Life in memory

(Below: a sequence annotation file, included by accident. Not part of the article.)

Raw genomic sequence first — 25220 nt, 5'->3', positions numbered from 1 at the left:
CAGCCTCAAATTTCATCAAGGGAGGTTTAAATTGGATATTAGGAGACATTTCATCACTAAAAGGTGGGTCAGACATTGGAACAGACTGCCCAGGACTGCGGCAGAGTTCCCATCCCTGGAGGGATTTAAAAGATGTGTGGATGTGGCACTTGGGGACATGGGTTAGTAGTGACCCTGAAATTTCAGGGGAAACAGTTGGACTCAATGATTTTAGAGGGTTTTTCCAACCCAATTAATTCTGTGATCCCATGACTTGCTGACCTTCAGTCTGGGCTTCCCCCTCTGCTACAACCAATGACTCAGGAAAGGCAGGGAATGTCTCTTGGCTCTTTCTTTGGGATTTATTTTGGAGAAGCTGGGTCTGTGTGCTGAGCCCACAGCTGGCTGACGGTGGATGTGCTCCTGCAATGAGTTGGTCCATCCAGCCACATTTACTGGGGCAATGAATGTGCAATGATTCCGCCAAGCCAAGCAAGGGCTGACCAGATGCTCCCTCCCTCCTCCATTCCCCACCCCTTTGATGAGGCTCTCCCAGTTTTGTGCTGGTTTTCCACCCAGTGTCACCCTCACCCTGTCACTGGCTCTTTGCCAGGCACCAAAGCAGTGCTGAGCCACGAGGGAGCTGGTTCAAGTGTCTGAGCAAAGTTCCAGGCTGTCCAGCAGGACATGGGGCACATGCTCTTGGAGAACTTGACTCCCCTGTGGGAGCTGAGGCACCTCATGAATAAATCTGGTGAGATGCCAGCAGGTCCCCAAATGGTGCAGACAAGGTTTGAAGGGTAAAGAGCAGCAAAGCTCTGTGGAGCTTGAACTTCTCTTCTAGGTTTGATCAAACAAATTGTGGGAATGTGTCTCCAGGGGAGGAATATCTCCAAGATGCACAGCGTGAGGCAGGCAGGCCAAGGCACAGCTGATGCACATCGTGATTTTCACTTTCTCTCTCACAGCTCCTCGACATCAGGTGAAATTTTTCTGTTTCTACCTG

I visited my old blog site this morning, to my shock there are still people subscribing despite the fact that my last post said nothing other than that I had moved everything to this site and that all future posts, will be here. It wasn’t difficult thanks to a piece of software I have, which, unfortunately, doesn’t work on this one, to know exactly where their PC is located and which page they landed on. I knew from that, that they had to have seen it. I just don’t get it? Mind you, it isn’t the first time by a long shot that I have found myself scratching my head as to why people do the things they do. I’m sure there are plenty who sit and scratch their heads over the things I do, or have done. Having been a people watcher all my life, I could probably write a book relating nothing but what appeared to me to be the someone what odd behaviour of others. I guess we all think that how we see the world and the knowledge that we have, must be shared by all others. Then someone says something, like the woman who phoned BT when I was working there to complain about her new phone, it’s something that has left me wondering ever since. Her complaint was simple. She had just heard an ad that said she had to dial zero, eight, zero, zero, the problem was that jingle on the radio said that the number ended in ten. Try as she might she couldn’t find a number 10 button on her phone. I have to admit I wouldn’t have been as quick as the operator who spoke to her, they said it had to be an oversight and she should return it straight away and they would send a new one out.